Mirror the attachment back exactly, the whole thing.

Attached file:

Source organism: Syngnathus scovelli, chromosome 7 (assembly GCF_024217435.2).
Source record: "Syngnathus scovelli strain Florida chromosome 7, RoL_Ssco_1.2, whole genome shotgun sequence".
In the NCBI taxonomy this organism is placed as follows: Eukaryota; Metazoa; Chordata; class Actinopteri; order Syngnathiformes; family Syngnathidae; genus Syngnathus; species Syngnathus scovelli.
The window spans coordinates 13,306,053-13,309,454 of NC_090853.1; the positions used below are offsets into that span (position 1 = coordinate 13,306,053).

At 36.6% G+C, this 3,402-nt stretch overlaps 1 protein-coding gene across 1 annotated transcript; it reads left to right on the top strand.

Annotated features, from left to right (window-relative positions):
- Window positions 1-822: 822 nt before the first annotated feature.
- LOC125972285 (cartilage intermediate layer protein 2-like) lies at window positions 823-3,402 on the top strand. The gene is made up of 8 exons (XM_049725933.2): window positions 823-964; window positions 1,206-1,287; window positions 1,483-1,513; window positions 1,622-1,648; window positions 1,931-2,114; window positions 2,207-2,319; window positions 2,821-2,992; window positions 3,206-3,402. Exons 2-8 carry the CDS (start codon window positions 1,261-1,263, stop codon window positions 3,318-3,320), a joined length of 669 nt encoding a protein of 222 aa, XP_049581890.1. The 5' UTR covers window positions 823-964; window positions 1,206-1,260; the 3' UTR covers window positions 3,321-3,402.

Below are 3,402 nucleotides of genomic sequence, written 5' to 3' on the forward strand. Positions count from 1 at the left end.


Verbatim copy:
Source organism: Syngnathus scovelli, chromosome 7 (assembly GCF_024217435.2).
Source record: "Syngnathus scovelli strain Florida chromosome 7, RoL_Ssco_1.2, whole genome shotgun sequence".
In the NCBI taxonomy this organism is placed as follows: Eukaryota; Metazoa; Chordata; class Actinopteri; order Syngnathiformes; family Syngnathidae; genus Syngnathus; species Syngnathus scovelli.
The window spans coordinates 13,306,053-13,309,454 of NC_090853.1; the positions used below are offsets into that span (position 1 = coordinate 13,306,053).

At 36.6% G+C, this 3,402-nt stretch overlaps 1 protein-coding gene across 1 annotated transcript; it reads left to right on the top strand.

Annotated features, from left to right (window-relative positions):
- Window positions 1-822: 822 nt before the first annotated feature.
- LOC125972285 (cartilage intermediate layer protein 2-like) lies at window positions 823-3,402 on the top strand. The gene is made up of 8 exons (XM_049725933.2): window positions 823-964; window positions 1,206-1,287; window positions 1,483-1,513; window positions 1,622-1,648; window positions 1,931-2,114; window positions 2,207-2,319; window positions 2,821-2,992; window positions 3,206-3,402. Exons 2-8 carry the CDS (start codon window positions 1,261-1,263, stop codon window positions 3,318-3,320), a joined length of 669 nt encoding a protein of 222 aa, XP_049581890.1. The 5' UTR covers window positions 823-964; window positions 1,206-1,260; the 3' UTR covers window positions 3,321-3,402.

Below are 3,402 nucleotides of genomic sequence, written 5' to 3' on the forward strand. Positions count from 1 at the left end.